James Walton – Uncaged animals

P James Walton LE P&W Vol 1 2019

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Poems by James Walton

James Walton is published in many anthologies, magazines, and newspapers. He was a librarian, a farm labourer, and mostly a public sector union official. He resigned from an elected position in 2014 to write. His books include ‘The Leviathan’s Apprentice’ 2015, ‘Walking Through Fences’ 2018, and ‘Unstill Mosaics’ 2019. He has been previously shortlisted for the ACU National Literature Prize, The MPU International Poetry Prize, The James Tate Prize, Jupiter Artland, The William Wantling Prize, and is a winner of the Raw Art Review Chapbook Prize for “Abandoned Soliloquies’ to be published shortly, but as a full-length collection. He lives in Wonthaggi, Victoria, Australia, in a Federation house which was once a maternity ward.

Uncaged animals                       

They speak
but then they don’t
these handlers of truth

their baton tongues rattle
along loose evaporating bars

we see through a decline
without any nurture
the promise withering within


I’ll hold your hand
step out Fred and Ginger
fall and rise

hand on cuff less wrist
over this diapason rescue

but then again

the sideshow ennui
calls us back
one last performance

we will grow tired
of the ringmaster’s whip
stand up with the big cat
nine tails or lives

if you slip
I will slip too
one for one
this is how a number grows.

They don’t know about horses

those who talk of standing sleep
how they curl like cats
snuffle ground as wingless dragons

or idle attent in the full sun

because there are not enough days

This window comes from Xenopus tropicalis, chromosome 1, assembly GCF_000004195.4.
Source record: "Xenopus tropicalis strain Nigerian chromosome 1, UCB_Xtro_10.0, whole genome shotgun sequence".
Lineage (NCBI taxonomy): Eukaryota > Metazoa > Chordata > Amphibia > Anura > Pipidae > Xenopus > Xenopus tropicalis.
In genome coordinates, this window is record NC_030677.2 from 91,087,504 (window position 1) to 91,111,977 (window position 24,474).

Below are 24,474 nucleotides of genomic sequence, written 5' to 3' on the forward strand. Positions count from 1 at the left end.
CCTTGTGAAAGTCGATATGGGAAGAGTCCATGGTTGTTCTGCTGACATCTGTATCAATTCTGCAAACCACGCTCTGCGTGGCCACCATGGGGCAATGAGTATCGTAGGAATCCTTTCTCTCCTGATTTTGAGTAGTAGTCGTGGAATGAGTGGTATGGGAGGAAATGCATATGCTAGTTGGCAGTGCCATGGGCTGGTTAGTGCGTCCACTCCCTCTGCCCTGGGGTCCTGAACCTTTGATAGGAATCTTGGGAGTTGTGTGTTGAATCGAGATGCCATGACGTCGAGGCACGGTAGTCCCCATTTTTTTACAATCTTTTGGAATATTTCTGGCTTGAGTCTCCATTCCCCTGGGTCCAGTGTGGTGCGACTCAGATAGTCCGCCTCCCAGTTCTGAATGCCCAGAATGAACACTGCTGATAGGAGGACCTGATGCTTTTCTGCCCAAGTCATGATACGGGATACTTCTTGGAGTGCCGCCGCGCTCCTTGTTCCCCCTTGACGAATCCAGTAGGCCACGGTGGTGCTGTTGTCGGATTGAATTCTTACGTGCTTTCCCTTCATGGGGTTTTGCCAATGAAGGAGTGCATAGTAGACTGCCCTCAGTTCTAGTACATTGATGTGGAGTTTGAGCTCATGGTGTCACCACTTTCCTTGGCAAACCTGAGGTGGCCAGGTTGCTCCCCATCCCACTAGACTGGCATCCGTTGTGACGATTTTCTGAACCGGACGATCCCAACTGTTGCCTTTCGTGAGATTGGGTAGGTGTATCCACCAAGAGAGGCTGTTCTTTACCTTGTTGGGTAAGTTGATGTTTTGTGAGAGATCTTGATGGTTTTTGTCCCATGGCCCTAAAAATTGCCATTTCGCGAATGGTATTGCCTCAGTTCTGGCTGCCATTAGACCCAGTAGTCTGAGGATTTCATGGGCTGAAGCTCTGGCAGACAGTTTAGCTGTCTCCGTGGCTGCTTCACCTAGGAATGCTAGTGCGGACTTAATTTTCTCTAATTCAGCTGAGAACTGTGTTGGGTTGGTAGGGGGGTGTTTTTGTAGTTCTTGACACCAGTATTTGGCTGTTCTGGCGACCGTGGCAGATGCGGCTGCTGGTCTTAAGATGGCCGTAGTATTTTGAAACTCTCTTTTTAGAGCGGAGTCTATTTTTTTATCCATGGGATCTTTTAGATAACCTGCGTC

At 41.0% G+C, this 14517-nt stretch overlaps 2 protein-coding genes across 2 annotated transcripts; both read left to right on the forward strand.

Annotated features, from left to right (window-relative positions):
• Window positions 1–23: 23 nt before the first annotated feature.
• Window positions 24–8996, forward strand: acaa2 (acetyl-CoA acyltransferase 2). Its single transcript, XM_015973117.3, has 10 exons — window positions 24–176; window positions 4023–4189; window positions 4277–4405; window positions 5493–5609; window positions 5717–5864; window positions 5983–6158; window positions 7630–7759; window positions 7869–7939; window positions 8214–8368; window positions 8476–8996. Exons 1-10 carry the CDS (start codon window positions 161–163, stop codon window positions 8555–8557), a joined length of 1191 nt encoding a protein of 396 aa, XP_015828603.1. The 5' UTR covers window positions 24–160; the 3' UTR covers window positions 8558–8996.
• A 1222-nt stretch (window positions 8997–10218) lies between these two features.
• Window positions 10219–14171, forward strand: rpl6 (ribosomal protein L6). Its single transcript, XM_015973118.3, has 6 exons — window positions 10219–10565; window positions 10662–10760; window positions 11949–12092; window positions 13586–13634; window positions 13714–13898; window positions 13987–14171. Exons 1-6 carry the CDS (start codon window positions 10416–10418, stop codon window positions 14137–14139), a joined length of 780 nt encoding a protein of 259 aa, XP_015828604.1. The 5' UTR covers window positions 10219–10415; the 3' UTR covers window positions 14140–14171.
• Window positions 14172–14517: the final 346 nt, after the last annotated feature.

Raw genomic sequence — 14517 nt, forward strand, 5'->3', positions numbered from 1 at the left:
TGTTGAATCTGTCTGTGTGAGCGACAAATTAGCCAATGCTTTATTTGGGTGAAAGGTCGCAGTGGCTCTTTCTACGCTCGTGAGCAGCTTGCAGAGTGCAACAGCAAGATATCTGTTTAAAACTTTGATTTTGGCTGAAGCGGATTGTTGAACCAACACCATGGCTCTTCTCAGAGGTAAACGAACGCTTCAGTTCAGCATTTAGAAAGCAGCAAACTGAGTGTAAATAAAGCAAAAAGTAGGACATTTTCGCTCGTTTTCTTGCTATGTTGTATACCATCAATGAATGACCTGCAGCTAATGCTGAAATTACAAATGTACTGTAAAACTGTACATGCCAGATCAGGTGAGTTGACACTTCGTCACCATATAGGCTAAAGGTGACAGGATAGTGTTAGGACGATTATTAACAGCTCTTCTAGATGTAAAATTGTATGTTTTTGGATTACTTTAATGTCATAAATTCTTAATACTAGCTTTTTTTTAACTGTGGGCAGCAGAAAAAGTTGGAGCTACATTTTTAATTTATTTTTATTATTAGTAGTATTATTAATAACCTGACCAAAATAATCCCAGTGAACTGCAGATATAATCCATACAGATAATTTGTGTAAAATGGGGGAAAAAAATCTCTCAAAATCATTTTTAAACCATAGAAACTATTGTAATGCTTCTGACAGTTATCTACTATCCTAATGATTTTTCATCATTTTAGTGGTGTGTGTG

to feel earth undulate in the tease of burlap

pose rump into the weather

always alert for the summons
the startled flap of plovers
as unshod hooves cherish gallop

then call across fences

their voices tuned for a herd
whickering out the lost posse

rubbing morse on iron gates

the criss cross code of a sudden lick
a scrape of brisket colour
to mark the strain in barbed wire

and always their eyes of finest glaze
seeking truth in the most human places

Three hundred and sixty seconds is all it took

fewer than a ghost town
where the currawongs
scrawl their names

the half tail feral cat
hiccups the last budgie’s feathers

the post office doors
open outward

once a river dawdled
many places to go

environmental flows
lapsed in occupation
big trees rolled
throughout the compass

six-minute people
scratch out lives
the win beneath the crinkle

hesitates for bearing

set and dawn
the twenty-four hours persist
faith swings
out of the pendulum chime

calls out the broken testament
see what time it really is
against the oldest occupation*

*Indigenous leaders point out that white occupancy of the Australian continent if measured against the timescale of indigenous settlement, would amount to only six minutes against 24 hours.

© James Walton